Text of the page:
Brewster county judge asks court to toss Gage suit
By Stephen Paulsen, The Big Bend Sentinel
ALPINE — The county judge in Brewster County is asking a federal court to throw out a lawsuit filed against him over Brewster County’s emergency hotel closures.
J.P. Bryan, owner of the Gage Hotel in Marathon, previously filed a lawsuit against several Brewster County officials over the county’s decision to close hotels and short-term rentals as a precaution against the coronavirus pandemic. A local judge denied Bryan’s request to grant a restraining order voiding the restrictions, and Bryan withdrew his lawsuit.
Then Bryan filed another lawsuit last month in federal court — this time only against Brewster County Judge Eleazar Cano. The lawsuit argues that local officials didn’t show coronavirus was an “imminent threat,” that the local health official isn’t an expert and that therefore Bryan is entitled to at least $75,000. It also argues that the orders violated Bryan’s constitutional rights, including the Fourteenth Amendment (because Bryan was ostensibly discriminated against as a hotel owner) and the Fourth Amendment (because the hotel closures supposedly amounted to a seizure of property).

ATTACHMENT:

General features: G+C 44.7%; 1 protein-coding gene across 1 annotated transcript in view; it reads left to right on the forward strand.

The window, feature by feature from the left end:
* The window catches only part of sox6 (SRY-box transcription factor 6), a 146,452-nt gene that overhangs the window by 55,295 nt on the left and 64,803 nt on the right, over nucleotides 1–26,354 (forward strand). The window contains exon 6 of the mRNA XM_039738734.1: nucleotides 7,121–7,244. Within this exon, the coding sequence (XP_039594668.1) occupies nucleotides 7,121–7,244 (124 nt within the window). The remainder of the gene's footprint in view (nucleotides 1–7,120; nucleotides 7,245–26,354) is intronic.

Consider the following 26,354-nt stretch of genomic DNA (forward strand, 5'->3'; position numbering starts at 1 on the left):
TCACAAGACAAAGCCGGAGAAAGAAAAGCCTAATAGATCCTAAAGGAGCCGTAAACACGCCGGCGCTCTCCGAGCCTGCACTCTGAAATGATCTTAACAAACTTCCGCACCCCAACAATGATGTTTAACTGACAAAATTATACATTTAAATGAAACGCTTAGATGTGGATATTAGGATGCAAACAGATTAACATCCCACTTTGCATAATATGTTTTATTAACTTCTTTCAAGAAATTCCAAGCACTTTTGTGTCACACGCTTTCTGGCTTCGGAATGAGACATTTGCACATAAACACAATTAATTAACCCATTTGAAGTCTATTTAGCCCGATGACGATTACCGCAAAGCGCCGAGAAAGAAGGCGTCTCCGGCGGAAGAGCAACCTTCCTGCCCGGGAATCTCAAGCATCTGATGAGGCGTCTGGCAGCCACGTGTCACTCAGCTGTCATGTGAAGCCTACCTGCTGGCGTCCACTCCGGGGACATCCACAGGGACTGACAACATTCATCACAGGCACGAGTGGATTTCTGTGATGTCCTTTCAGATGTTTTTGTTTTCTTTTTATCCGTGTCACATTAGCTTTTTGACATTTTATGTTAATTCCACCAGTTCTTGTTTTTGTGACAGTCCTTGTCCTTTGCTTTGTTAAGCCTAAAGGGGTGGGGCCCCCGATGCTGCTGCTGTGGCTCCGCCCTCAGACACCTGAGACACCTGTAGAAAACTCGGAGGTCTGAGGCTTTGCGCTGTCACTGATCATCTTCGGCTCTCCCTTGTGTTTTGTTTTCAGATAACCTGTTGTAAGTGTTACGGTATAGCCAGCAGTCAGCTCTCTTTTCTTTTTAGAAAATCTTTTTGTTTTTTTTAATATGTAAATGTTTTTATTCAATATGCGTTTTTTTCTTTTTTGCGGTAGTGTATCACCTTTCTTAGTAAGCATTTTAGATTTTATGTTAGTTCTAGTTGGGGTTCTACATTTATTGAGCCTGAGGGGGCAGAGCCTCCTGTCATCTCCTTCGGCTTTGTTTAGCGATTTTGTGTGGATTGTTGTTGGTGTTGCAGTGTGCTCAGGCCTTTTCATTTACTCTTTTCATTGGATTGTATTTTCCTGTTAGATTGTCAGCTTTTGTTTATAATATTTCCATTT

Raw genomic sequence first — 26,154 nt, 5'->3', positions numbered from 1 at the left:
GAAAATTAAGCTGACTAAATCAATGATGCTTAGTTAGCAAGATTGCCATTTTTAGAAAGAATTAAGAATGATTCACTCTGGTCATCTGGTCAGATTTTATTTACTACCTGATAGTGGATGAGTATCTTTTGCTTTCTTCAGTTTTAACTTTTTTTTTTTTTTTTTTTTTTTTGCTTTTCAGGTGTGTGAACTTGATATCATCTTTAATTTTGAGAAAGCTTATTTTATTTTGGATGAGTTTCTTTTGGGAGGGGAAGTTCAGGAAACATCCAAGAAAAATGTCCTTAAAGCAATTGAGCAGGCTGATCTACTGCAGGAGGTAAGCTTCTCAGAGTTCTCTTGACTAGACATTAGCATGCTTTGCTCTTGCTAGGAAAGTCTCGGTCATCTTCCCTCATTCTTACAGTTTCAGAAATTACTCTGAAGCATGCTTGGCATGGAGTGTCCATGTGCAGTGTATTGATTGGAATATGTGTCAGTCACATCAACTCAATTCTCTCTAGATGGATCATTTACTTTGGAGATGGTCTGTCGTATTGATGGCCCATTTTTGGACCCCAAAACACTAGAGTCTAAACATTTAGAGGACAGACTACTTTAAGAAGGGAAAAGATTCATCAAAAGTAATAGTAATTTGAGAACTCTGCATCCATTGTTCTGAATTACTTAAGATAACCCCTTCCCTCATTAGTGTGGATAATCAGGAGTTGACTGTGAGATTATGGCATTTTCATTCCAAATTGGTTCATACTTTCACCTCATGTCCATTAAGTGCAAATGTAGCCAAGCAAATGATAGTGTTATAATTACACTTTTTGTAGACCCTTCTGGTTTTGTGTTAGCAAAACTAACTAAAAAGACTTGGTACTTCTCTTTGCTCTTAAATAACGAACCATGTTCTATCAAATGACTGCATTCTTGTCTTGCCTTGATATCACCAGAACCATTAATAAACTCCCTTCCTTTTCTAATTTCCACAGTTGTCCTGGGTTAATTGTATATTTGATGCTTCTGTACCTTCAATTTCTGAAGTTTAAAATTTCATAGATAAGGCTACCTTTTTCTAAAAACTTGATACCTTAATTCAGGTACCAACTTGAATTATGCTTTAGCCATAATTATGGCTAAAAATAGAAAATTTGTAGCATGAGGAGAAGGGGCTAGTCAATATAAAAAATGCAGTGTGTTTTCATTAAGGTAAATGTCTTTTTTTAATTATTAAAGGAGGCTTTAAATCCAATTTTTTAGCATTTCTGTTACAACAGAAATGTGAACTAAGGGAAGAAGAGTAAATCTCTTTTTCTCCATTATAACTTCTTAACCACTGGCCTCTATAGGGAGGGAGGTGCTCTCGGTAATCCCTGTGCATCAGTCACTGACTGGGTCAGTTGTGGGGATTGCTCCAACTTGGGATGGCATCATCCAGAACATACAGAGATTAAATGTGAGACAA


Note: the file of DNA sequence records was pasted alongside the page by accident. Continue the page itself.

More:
In his response — a motion to dismiss filed last Thursday — Cano asked the federal court to throw out the case.
Cano’s lawyer, J. Eric Magee, argues that during the Brewster County orders, state officials had also declared a public health crisis.
On March 13, Texas Governor Greg Abbott declared a state of disaster in all Texas counties, the filing notes. John W. Hellerstedt, commissioner of the Texas Department of State Health Services, likewise said coronavirus was an “immediate threat” that “poses a high risk of death to a large number of people.” State law allowed Brewster County to implement its own emergency measures, Magee argues — especially while state officials were doing the same.
Magee also cites a coronavirus-era decision from the Fifth Circuit Court of Appeals, which ruled earlier this year that “when faced with a society-threatening epidemic, a state may implement emergency measures that curtail constitutional rights” so long as the restrictions have “some real or substantial relation to the public health crisis.” (The court at the time was ruling on Texas’s abortion restrictions during coronavirus, which it ruled were unrelated to the pandemic and tossed.)
With his lawsuit, Magee argues, Bryan is trying to have the court rule on a “political question” in an effort to “usurp the power of the governing local authority.” The filing asks the court to dismiss Bryan’s claims “in their entirety,” including the claim that Cano or any other Brewster County officials violated Bryan’s constitutional rights.
Cano could not be immediately reached for comment on the filing. Bryan’s lawyer, Frank Ainsa, did not respond to a request for comment.